2. Torbangun: The leaves of the torbangun plant, also known as Spanish thyme and Indian borage, have been used as a galactagogue in indigenous communities of Indonesia for ages. Research indicates the herb can boost breast milk production up to one month from the last date of supplementation. The herb is noted not to affect or alter the nutritional composition of the breast milk (7).

Herbs To Avoid While Breastfeeding

Some herbs can have an adverse effect on breast milk supply as they dry up the milk. Such herbs may be avoided by lactating mothers. However, women with hypergalactia or those trying to wean a toddler may want to use them. Hypergalactia means an overabundance of milk supply (8).

Below is a list of herbs that may reduce breast milk production (9) (10) (11).

  1. Sage leaves: It is consumed in the form of tea made from the extract of its leaves. In addition to drying up breast milk, it may cause nausea, vomiting, or dizziness and some other side effects in patients with asthma, diabetes, or seizures.
  1. Parsley: It may decrease milk supply and lower prolactin levels in breastfeeding women, when consumed as a food. Usually, women who want to control or stop milk production, take these in the form of capsules in combination with sage. However, there is no clinical evidence to verify its effects.
Parsley can lower prolactin levels

Image: IStock

  1. Jasmine: Its leaves applied topically on breasts may suppress milk supply. It is generally regarded as safe by the US Food and Drug Administration. However, there is a scarcity of information on its dosage, effectiveness, and side effects. 
  1. Peppermint: Its oil is believed to reduce milk supply, reduce pain, and treat cracked nipples in breastfeeding women. However, it may be toxic when applied topically in high doses. 

protip_icon Did you know?
A study found “jasmine leaves applied to the breasts suppressed postpartum lactation as effectively as oral bromocriptine (11).”

Peppermint may reduce breast milk supply

Image: Shutterstock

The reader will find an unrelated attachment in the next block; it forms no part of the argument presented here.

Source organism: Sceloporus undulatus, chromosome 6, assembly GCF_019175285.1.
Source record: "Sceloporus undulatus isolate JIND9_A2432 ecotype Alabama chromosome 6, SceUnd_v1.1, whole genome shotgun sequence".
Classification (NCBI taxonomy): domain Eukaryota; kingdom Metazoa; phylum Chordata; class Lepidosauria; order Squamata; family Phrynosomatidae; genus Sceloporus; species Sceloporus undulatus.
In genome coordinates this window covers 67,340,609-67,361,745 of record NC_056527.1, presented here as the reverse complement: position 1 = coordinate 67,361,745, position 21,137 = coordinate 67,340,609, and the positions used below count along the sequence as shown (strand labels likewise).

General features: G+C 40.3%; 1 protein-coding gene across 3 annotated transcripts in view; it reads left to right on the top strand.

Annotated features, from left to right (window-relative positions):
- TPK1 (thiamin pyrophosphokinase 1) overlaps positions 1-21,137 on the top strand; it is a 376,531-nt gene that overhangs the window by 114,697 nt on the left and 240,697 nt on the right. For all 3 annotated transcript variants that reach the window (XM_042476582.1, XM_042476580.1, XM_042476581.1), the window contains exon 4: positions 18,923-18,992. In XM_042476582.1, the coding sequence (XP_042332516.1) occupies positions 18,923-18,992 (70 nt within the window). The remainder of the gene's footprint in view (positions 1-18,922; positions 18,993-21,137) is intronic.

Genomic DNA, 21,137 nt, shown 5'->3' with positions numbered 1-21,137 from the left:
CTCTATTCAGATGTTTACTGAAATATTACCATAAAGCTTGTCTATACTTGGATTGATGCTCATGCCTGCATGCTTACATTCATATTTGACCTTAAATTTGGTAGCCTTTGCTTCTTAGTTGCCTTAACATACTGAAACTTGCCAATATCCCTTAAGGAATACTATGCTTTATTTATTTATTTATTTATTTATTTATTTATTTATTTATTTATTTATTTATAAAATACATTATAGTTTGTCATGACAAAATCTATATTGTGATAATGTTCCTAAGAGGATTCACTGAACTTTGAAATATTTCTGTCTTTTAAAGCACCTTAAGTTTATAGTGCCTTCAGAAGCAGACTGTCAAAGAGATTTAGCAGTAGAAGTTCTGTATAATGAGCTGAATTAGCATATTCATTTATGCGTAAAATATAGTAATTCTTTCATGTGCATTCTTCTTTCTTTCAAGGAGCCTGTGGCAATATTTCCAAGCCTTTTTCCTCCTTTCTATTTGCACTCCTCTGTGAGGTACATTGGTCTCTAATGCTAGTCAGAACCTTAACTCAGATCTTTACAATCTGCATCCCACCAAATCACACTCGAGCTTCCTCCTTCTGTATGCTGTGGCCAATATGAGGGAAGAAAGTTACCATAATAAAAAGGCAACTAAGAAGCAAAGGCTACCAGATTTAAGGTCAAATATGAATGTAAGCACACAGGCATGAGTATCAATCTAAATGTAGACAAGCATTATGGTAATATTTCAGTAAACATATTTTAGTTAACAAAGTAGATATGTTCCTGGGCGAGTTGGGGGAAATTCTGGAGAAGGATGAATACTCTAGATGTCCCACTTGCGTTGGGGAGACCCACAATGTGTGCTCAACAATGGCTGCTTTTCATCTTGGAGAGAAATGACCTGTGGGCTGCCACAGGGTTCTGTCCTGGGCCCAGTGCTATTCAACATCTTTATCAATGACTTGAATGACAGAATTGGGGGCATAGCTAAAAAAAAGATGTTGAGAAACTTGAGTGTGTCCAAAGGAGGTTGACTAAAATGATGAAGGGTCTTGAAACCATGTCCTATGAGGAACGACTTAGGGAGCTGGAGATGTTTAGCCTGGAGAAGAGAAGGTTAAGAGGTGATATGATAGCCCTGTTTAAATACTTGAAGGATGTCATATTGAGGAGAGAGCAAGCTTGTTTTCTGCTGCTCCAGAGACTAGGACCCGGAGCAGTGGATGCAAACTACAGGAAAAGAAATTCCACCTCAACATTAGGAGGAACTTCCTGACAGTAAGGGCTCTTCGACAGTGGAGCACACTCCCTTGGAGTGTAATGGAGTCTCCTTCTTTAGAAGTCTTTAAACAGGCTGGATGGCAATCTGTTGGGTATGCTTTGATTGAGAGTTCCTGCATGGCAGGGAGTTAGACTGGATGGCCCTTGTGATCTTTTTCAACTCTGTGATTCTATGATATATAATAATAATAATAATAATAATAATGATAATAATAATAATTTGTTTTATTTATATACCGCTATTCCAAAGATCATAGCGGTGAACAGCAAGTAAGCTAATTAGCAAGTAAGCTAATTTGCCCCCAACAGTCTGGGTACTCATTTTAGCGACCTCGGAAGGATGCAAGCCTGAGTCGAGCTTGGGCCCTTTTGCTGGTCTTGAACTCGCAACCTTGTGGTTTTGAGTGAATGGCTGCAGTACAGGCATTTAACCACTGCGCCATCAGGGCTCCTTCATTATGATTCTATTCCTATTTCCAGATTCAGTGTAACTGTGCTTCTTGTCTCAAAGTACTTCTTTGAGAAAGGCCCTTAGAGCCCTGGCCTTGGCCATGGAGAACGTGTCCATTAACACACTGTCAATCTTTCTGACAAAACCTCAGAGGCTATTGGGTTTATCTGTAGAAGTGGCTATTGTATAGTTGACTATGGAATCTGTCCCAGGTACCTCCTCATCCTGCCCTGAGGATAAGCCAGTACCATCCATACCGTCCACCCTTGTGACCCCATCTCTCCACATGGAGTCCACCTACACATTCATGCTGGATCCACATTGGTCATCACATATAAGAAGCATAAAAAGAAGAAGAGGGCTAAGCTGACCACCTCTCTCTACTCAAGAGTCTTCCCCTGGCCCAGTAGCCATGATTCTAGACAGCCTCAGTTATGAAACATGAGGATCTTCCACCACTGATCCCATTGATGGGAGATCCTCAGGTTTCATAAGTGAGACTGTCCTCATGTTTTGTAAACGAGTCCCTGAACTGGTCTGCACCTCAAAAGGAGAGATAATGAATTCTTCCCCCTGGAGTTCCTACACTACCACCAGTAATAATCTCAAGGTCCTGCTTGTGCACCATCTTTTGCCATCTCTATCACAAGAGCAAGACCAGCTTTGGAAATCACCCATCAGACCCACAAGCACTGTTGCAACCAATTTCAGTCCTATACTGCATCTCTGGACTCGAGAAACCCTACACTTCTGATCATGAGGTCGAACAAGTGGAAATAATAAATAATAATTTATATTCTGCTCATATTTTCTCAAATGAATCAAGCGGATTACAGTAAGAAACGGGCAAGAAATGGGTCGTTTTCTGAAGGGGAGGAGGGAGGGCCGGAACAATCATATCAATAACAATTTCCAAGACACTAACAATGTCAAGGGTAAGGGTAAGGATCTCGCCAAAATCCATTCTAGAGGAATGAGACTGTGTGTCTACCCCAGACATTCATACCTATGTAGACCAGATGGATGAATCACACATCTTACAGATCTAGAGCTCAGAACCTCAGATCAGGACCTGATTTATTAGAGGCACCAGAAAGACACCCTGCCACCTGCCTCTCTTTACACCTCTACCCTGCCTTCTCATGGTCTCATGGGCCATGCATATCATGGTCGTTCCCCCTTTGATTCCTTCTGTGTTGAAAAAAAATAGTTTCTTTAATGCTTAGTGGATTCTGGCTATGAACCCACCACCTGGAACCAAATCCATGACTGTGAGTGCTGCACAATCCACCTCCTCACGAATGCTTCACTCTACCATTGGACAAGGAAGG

There is a lack of regulation on natural and herbal products, and thus it is good to exercise caution while using herbs.   

Precautions While Using Breastfeeding Herbs 

If you plan to have herbs while breastfeeding, then first discuss it with your healthcare provider and the baby’s pediatrician. Consider the following points before having herbs while breastfeeding (12).

  • There is no adequate information on the safety and effectiveness of most herbs used during breastfeeding, including some commonly available herbs such as nettle, anise, caraway, coriander, dill, red clover, and yarrow.
  • The compounds found in herbs have the potential to pass into breast milk from where it can reach the infant’s body. The effects of the herb on the baby may not be known due to limited research.
  • Some herbal products may not always follow GMP (good manufacturing practices), making the quality and purity of the product questionable. Therefore, select products made by reputed manufacturers.

Frequently Asked Questions

1. How long does it take for herbs to increase breast milk supply?

If a herb works for you, it may produce an increased breast milk supply in three to seven days (13).

2. Can I take more than one herb at a time to increase my breast milk supply?

You may use a combination of herbs to increase your breast milk supply. However, trying them one at a time is advisable to identify efficacy, drug interactions, and potential side effects (13).

3. How do I know if I need to take herbs to increase my breast milk supply?

You may need to improve your breast milk supply if your baby gets less than six to eight wet diapers in 24 hours, passes hard stools, has a problem sleeping, does not gain birth weight by two weeks, or does not gain about 150g or more every week for the first three months (14).

4. Are there any herbs that can help with postpartum depression while breastfeeding?

Herbs such as St. John’s wort (Hypericum perforatum), Ginkgo biloba, Crocus sativus, Lavandula angustifolia, and Rhodiola rosea may help with postpartum depression. However, they should be taken only after discussing with a doctor or an expert to avoid any harmful effects on the mother or baby (15).

5. Can herbs treat colic or other digestive issues in breastfed babies?

Some herbs such as fennel, chamomile, and lemon balm may help colic in babies. However, enough scientific evidence is not present to support their efficacy and safety in infants (16).

Natural or herbal products can easily be found in homes, supermarkets, and pharmacies. Many of these herbs, such as fenugreek, blessed thistle, fennel, aniseed, alfalfa, Shatavari, garlic, and others, have been used to enhance breastfeeding and have been passed down through generations as traditional or alternative medicine. However, the level of safety and effectiveness may differ for each person. But, certain herbs, including parsley, jasmine, and sage leaves, should be avoided during nursing. Thus, before using any herb for breastfeeding improvement, speak with a lactation professional or a physician.